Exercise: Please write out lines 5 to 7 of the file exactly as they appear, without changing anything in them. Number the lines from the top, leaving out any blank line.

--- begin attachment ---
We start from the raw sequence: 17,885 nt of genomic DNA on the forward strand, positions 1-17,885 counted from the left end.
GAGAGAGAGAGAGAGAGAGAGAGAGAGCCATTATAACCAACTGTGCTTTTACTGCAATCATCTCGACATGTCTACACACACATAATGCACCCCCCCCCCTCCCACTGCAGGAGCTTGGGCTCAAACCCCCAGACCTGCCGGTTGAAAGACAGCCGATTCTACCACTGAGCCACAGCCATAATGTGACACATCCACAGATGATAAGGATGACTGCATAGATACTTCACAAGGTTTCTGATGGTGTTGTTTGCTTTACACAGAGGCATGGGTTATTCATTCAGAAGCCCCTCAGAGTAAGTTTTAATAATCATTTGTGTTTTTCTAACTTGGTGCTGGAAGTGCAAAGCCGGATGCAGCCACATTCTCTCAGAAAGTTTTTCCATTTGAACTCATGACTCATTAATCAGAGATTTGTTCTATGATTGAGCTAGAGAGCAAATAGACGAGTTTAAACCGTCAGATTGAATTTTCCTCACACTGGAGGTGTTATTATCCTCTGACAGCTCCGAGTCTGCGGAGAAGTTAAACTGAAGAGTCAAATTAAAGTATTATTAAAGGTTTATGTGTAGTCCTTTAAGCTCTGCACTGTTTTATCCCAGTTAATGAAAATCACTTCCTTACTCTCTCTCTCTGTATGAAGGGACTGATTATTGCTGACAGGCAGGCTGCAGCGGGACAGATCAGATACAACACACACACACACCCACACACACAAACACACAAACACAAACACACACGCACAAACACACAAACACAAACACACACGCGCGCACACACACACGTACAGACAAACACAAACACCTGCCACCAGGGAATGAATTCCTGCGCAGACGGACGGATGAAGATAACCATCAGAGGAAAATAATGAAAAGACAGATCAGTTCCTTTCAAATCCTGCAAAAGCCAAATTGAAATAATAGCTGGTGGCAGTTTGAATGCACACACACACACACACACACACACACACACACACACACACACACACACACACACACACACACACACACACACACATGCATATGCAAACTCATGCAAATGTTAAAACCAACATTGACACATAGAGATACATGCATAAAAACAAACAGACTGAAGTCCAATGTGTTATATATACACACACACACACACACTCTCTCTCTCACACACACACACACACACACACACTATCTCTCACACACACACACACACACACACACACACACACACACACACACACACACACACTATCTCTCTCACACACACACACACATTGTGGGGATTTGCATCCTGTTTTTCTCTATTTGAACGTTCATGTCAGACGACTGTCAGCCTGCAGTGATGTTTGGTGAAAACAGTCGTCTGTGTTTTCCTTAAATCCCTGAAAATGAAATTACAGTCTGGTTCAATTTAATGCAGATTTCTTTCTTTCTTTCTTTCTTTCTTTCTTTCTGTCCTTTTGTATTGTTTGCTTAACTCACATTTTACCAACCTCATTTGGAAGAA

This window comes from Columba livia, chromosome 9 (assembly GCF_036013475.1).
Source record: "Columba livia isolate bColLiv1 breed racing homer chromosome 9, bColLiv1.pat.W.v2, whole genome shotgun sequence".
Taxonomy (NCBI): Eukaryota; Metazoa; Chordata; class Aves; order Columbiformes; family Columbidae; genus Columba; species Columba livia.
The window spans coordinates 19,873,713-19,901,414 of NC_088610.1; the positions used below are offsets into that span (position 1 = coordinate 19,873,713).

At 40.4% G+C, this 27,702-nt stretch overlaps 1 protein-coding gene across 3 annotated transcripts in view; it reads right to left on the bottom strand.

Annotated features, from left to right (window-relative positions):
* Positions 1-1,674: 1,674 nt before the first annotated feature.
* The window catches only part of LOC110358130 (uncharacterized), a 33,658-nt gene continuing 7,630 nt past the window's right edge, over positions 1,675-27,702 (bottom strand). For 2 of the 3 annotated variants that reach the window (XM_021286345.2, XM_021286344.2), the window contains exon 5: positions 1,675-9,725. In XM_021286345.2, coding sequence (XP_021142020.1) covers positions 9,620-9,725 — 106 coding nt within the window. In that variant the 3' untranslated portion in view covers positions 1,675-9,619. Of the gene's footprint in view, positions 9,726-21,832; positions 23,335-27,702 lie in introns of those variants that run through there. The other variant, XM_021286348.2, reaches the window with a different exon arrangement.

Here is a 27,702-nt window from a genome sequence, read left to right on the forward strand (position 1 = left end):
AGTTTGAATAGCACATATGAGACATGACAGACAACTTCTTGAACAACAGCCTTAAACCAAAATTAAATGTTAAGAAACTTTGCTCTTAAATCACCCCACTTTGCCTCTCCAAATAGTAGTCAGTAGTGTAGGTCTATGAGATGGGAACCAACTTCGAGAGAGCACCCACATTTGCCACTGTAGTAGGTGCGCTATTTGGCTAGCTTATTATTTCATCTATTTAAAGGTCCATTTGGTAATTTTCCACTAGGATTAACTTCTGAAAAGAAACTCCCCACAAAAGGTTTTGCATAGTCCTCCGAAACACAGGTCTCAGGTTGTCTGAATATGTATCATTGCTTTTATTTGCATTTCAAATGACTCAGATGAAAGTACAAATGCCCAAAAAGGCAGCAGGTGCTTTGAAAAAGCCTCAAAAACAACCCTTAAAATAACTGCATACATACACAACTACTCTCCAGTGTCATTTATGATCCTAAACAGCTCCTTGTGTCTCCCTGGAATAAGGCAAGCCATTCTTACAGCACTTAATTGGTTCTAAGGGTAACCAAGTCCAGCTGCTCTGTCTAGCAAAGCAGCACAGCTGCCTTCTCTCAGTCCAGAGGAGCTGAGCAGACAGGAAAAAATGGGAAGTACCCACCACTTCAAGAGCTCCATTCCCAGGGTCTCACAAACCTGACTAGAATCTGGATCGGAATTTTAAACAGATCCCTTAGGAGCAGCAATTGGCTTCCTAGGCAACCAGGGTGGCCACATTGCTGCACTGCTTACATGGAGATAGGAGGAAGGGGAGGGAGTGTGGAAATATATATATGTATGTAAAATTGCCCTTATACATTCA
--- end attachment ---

Taxonomy (NCBI): Eukaryota; Metazoa; Chordata; class Aves; order Columbiformes; family Columbidae; genus Columba; species Columba livia.
The window spans coordinates 19,873,713-19,901,414 of NC_088610.1; the positions used below are offsets into that span (position 1 = coordinate 19,873,713).

At 40.4% G+C, this 27,702-nt stretch overlaps 1 protein-coding gene across 3 annotated transcripts in view; it reads right to left on the bottom strand.